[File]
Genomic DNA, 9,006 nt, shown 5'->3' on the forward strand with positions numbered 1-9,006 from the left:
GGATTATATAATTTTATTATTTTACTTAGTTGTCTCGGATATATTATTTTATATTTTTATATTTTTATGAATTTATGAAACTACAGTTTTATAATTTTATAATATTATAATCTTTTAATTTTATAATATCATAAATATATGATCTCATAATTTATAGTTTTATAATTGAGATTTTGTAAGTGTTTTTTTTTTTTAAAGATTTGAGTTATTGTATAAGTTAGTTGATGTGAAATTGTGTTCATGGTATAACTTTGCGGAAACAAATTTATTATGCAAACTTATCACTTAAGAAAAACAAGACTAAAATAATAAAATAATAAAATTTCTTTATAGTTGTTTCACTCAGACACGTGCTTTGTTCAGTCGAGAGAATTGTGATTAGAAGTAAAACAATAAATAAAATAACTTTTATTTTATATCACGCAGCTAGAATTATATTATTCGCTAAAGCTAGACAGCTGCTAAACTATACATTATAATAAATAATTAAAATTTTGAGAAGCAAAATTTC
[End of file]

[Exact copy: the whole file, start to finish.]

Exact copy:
Genomic DNA, 9,006 nt, shown 5'->3' on the forward strand with positions numbered 1-9,006 from the left:
GGATTATATAATTTTATTATTTTACTTAGTTGTCTCGGATATATTATTTTATATTTTTATATTTTTATGAATTTATGAAACTACAGTTTTATAATTTTATAATATTATAATCTTTTAATTTTATAATATCATAAATATATGATCTCATAATTTATAGTTTTATAATTGAGATTTTGTAAGTGTTTTTTTTTTTTAAAGATTTGAGTTATTGTATAAGTTAGTTGATGTGAAATTGTGTTCATGGTATAACTTTGCGGAAACAAATTTATTATGCAAACTTATCACTTAAGAAAAACAAGACTAAAATAATAAAATAATAAAATTTCTTTATAGTTGTTTCACTCAGACACGTGCTTTGTTCAGTCGAGAGAATTGTGATTAGAAGTAAAACAATAAATAAAATAACTTTTATTTTATATCACGCAGCTAGAATTATATTATTCGCTAAAGCTAGACAGCTGCTAAACTATACATTATAATAAATAATTAAAATTTTGAGAAGCAAAATTTC